Google has been working on an experimental multiwindow for Android and today I want to show you how to enable it for the Nexus 6P.
We’ve seen multiple Android smartphones come out over the last few years that have implemented their own version of multiwindow. I would say that most notably would probably be the Samsung and LG smartphones, but there are some other OEMs like Huawei that have done the same. Sadly, there’s a little drawback to their version of multiwindow. For their version of this feature to work, those OEMs have to designate(and probably add in some code) to allow those specific applications to work. This generally results in a small selection of apps that you can enable multiwindow for, and this ruins the experience for a lot of people.
Google has actually been working on multiwindow for Android for a couple of years also, but it has(and still is) very experimental. Again, please let me stress that this can be buggy and a little finicky at times. However, the more you use it, the more comfortable and more natural it starts to be. There aren’t any fancy features like resizing how much the screen is split when two applications take up the screen(like we see on Samsung and LG devices), but this feature could be coming later. There’s really no way to tell what direction Google will take this feature in. It is rumored that multiwindow will finally debut in Android N, but again, there’s no way of knowing for sure until we see the official announcement from Google.
There are a couple of ways that you can enable multiwindow on Android 6.0+. The first way that was discovered had to do with enabling user debug mode. This did technically enable multiwindow, it also enabled other experimental features as well and this made Android unstable at times. Thankfully, an XDA user found out that all you have to do is add a single line of code to the build.prop file and you will have enabled multiwindow without all of the extra things as well.
In order to enable multiwindow for this device, we must first unlock the bootloader of the Nexus 6P. We need to do this so that we can install a custom recovery on the Nexus 6P, and we need to do that so that we can root the Nexus 6P. At this time I would recommend that users go ahead and create a Nandroid backup of the Nexus 6P too, just so you can restore from this in case this change puts you in a bootloop.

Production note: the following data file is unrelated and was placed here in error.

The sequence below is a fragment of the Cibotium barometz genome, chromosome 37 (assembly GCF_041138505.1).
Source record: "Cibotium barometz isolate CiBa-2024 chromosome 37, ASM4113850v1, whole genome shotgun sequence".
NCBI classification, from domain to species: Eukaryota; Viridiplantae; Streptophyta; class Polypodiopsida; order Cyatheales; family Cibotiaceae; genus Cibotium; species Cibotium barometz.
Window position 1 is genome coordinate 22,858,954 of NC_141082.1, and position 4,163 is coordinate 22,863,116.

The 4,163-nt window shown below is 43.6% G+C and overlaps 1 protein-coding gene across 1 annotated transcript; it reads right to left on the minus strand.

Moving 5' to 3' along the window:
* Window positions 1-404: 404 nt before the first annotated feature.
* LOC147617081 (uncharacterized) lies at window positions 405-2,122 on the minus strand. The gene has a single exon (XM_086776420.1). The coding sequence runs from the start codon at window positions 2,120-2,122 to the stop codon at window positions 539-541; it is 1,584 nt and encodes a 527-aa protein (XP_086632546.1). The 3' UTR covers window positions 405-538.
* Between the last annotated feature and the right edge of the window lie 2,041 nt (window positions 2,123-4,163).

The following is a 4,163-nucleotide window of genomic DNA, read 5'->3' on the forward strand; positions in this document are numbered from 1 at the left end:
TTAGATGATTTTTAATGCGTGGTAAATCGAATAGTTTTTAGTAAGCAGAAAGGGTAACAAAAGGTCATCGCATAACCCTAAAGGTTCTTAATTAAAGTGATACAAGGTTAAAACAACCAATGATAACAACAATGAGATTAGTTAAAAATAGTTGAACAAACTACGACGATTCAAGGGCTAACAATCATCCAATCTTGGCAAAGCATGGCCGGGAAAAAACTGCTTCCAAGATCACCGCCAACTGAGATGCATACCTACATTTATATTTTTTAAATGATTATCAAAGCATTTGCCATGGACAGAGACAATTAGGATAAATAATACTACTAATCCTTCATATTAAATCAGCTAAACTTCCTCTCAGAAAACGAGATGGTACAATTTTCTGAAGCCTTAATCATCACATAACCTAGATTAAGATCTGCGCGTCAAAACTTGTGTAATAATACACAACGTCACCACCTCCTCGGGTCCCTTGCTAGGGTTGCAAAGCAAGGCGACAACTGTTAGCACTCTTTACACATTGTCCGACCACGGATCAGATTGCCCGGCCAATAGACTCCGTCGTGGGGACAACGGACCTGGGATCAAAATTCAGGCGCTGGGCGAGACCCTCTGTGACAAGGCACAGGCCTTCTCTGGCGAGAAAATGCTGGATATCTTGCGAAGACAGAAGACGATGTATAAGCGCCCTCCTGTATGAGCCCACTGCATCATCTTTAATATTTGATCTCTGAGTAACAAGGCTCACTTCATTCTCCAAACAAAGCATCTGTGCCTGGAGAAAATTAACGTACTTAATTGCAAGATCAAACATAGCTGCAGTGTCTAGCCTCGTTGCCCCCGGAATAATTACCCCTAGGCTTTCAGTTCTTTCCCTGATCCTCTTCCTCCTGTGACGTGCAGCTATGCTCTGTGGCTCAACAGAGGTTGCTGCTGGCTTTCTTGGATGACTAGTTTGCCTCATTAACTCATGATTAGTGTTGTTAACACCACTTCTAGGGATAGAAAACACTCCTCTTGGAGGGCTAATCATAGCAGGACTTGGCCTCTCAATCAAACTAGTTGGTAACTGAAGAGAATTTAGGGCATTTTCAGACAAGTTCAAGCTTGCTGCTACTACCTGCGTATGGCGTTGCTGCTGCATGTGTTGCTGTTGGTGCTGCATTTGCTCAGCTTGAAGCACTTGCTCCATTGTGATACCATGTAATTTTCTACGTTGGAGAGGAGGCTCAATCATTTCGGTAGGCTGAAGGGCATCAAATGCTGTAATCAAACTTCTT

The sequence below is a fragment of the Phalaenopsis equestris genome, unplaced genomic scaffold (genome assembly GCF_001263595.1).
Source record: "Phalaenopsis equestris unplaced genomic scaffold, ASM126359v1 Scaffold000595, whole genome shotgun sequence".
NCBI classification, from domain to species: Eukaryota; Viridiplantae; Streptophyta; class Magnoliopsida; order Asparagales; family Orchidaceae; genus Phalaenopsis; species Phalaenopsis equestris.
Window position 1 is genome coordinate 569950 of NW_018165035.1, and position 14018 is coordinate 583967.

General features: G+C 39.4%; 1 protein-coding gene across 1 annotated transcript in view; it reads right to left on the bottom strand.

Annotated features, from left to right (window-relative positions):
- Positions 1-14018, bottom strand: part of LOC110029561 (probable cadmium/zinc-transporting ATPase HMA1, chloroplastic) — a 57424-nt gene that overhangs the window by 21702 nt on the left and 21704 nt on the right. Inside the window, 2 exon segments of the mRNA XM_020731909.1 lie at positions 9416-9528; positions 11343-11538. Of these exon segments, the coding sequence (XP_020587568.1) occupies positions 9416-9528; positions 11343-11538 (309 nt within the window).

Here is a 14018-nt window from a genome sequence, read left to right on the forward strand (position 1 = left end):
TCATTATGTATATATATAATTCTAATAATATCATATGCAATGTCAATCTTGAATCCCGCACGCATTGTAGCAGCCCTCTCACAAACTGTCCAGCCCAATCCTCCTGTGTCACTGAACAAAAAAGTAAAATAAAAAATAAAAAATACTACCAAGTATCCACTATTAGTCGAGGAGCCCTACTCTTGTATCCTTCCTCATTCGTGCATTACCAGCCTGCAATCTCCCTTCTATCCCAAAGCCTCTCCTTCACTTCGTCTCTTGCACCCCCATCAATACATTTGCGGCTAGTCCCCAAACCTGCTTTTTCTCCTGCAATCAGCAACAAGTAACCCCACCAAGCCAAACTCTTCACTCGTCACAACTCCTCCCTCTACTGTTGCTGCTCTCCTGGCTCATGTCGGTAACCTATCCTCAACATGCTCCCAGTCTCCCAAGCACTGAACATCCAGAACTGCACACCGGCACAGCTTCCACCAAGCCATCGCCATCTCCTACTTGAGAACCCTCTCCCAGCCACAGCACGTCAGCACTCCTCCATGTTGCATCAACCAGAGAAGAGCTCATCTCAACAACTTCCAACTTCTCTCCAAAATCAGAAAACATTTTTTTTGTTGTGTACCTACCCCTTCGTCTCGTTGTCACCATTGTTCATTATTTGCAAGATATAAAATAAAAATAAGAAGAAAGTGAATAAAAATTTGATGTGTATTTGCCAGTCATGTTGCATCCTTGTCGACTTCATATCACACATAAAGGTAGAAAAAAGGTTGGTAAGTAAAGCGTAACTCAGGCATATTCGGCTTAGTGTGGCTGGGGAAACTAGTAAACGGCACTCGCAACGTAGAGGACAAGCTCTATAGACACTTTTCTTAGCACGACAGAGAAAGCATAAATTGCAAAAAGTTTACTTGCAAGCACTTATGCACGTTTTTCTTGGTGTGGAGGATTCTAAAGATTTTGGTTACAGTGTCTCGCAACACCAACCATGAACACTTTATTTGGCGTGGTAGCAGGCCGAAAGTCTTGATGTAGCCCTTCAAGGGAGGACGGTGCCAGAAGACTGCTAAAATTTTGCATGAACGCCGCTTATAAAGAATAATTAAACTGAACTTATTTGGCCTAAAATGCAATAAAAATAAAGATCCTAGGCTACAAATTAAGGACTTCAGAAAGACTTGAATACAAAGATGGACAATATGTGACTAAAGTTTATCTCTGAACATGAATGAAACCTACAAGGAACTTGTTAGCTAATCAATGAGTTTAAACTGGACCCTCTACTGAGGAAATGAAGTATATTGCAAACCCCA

Nexus 6P Multiwindow
- Download and Install the Build.Prop Editor Application
- Launch the Build.Prop Editor App
- If Prompted, Let the Application Have Root Access via SuperSU
- Tap the Pencil Icon at the Bottom(or the 3-dot menu at the top right and then tap on edit)
- Scroll All the Way Down to the Bottom of the Build.Prop File
- Create a New Line at the End of the File
- Then Type or Paste the Following Text. . .
- . . .And Then Press the Save/Disk Icon at the Top Right
- If Prompted, Grant Root Access to the Application Again
- Wait for the ‘Build Prop Saved’ Toast Message to Appear at the Bottom
- Press the Home Button to Close the Application
- Then Reboot the Nexus 6P
As mentioned, we need to add a single line of code to the bottom of the build.prop file. I recommend the editor that is linked in the guide above, but you can do this with a root explorer application or any other build.prop editor that you prefer. Once opened, we’ll need to scroll down to the bottom of the file and create a new/blank line. In this line we need to add the special code mentioned above, and then we’ll need to save the build.prop file. Once saved, the Nexus 6P needs to be rebooted in order for the changes to take effect.
Once the Nexus 6P has been rebooted, you probably won’t notice any differences until you look at the Overview menu(aka the recents page). It’s here that you’ll start to see a new icon at the right side of each application card. This icon is the multiwindow icon and tapping on it will bring up dialog style box(as shown at the top of this article). The first options tells the app you want it to be in the top position, the second option tells the app that you want it to be in the bottom position and the third option tells the app that you want it to go back into full screen mode. Like I said, it can take some time to get used to this and it might not be like this when Google releases the final version of this feature.
I would suggest that you go and experiment with all of the different ways an application will react when you put it in multiwindow mode. Some apps may crash and some apps may bug out. That is just the nature of the beast when you enable an experimental feature like this. Experimenting like this shouldn’t harm your device in any way since it is just making software changes to how the apps render on screen. So don’t be nervous and understand that you can always tell an app to go back into full screen mode by going into the Overview menu, tapping on the multiwindow icon and then tapping on the third option in the multiwindow dialog box.